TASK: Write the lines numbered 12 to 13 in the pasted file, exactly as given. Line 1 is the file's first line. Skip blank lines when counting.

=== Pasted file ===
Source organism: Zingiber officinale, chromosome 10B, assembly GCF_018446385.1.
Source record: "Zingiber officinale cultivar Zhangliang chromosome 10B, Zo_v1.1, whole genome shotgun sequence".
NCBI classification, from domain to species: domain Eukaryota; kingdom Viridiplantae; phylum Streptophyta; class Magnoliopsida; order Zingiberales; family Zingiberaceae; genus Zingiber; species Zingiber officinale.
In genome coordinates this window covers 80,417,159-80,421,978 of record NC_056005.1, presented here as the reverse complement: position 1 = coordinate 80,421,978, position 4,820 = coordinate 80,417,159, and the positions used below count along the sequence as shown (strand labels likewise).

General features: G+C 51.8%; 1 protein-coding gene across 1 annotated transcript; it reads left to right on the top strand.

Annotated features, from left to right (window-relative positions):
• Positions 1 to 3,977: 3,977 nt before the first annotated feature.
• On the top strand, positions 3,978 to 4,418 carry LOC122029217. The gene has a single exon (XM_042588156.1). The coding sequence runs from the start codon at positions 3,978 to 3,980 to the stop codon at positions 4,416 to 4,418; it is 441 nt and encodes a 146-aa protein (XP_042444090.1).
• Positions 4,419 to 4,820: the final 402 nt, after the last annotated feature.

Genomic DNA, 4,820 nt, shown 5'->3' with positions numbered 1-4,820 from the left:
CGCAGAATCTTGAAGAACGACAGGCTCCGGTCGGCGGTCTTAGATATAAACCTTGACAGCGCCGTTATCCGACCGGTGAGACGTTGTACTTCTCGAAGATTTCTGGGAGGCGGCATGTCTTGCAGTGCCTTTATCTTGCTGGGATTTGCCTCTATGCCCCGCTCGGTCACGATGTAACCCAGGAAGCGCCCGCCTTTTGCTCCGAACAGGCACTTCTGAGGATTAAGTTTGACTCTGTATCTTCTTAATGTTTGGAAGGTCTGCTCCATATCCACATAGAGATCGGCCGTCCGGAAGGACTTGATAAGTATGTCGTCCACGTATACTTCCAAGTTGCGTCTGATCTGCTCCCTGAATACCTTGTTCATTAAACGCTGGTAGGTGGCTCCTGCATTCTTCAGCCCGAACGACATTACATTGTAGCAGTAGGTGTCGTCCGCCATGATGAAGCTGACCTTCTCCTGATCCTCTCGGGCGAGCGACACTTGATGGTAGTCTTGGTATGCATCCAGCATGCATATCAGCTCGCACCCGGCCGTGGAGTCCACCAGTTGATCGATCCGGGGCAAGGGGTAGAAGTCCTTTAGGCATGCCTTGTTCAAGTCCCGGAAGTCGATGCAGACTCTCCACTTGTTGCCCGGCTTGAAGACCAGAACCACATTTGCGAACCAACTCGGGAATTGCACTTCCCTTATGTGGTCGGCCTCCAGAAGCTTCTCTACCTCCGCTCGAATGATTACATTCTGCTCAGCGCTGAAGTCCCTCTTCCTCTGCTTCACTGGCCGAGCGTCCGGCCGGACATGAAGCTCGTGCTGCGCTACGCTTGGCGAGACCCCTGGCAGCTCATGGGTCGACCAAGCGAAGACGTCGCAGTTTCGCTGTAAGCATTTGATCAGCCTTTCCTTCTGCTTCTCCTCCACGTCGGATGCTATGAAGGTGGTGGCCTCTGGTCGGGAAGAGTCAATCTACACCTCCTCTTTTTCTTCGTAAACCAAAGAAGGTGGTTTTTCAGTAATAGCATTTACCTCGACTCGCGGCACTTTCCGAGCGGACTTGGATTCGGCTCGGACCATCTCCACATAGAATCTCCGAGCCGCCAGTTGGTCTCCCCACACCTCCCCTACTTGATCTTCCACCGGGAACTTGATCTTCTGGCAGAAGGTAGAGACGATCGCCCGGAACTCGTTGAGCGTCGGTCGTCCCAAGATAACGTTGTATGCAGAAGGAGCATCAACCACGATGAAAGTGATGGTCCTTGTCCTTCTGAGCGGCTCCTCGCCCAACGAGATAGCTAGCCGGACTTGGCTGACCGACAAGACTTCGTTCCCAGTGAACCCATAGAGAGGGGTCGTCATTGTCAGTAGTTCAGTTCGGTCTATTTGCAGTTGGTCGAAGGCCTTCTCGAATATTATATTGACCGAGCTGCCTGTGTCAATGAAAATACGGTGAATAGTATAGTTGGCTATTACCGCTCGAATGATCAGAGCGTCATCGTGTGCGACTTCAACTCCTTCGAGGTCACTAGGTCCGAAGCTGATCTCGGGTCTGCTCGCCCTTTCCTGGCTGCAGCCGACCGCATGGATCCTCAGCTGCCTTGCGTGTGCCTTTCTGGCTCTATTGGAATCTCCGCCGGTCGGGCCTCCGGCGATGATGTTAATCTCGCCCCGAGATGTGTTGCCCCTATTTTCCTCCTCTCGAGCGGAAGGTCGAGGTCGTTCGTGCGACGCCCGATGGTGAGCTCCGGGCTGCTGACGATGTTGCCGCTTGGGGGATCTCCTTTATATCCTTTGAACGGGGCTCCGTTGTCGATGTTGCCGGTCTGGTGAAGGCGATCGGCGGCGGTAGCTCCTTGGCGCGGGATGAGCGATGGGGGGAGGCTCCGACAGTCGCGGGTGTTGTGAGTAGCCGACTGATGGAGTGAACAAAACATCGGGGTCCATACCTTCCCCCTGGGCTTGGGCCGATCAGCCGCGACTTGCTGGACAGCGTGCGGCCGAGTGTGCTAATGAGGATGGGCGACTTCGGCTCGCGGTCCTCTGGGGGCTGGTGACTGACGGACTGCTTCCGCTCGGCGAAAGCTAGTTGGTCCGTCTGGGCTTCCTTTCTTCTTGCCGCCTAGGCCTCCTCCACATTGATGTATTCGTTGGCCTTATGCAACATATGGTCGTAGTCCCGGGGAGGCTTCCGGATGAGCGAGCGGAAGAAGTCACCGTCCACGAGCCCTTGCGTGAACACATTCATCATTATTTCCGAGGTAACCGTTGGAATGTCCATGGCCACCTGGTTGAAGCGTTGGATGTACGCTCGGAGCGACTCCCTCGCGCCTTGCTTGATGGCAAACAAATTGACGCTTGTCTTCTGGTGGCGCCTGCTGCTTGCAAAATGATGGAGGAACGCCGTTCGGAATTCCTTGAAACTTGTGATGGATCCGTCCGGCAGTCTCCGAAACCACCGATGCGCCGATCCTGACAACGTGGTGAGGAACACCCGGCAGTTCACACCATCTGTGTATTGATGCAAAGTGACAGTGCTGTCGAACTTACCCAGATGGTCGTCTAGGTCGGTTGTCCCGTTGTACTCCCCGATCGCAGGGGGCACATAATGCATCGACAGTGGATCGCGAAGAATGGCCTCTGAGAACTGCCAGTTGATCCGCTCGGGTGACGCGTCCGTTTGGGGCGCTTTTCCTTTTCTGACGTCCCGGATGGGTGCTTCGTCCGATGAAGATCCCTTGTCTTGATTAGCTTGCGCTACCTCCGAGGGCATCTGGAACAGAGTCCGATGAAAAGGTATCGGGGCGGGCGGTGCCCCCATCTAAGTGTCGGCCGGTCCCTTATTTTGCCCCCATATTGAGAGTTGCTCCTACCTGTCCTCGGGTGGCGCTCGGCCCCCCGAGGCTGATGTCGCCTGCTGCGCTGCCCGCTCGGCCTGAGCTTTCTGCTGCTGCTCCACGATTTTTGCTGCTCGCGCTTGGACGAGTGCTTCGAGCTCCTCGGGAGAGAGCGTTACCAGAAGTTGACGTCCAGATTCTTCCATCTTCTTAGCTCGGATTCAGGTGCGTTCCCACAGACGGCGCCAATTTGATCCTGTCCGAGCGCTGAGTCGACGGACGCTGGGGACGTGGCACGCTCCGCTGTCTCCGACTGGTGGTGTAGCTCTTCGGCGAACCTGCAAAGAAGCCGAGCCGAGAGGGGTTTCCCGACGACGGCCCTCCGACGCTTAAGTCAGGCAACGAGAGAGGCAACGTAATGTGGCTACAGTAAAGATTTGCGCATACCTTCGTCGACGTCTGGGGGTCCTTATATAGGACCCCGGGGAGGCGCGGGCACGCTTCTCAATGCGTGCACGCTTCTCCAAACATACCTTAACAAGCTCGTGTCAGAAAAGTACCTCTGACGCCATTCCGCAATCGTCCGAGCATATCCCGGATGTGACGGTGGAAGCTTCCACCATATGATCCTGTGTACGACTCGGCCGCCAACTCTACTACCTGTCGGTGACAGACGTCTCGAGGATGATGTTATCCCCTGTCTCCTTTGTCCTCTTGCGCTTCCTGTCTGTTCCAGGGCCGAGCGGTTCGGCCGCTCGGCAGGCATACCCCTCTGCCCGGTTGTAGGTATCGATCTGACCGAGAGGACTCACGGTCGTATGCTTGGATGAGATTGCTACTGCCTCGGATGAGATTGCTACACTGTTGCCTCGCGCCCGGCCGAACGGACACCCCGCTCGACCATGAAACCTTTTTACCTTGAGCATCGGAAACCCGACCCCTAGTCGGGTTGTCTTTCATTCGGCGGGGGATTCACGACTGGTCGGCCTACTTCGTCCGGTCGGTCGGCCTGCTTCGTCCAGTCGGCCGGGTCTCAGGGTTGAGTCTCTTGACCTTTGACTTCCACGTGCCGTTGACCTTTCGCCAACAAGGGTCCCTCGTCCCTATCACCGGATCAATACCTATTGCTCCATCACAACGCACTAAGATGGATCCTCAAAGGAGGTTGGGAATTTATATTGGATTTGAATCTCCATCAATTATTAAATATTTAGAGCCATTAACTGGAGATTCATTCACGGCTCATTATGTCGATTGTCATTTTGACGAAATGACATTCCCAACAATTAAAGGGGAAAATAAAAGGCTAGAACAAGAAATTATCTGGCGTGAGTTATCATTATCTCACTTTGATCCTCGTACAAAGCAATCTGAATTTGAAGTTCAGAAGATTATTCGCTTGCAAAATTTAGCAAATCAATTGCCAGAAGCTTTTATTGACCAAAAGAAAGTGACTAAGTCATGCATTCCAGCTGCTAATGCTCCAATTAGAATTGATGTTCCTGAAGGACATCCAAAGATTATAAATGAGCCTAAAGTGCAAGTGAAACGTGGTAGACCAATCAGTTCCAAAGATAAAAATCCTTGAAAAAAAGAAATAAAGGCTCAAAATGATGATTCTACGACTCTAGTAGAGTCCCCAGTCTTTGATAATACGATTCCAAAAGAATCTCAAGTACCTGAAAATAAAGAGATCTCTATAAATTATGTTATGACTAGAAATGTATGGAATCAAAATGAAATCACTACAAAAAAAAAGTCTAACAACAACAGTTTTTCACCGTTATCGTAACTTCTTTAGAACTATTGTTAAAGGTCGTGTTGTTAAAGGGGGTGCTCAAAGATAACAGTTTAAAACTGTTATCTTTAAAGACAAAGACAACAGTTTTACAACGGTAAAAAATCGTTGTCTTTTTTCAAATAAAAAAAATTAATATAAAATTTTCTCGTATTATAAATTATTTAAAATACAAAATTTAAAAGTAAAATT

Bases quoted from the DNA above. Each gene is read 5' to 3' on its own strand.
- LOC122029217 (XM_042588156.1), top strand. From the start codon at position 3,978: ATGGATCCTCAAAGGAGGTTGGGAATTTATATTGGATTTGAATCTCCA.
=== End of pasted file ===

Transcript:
Bases quoted from the DNA above. Each gene is read 5' to 3' on its own strand.
- LOC122029217 (XM_042588156.1), top strand. From the start codon at position 3,978: ATGGATCCTCAAAGGAGGTTGGGAATTTATATTGGATTTGAATCTCCA.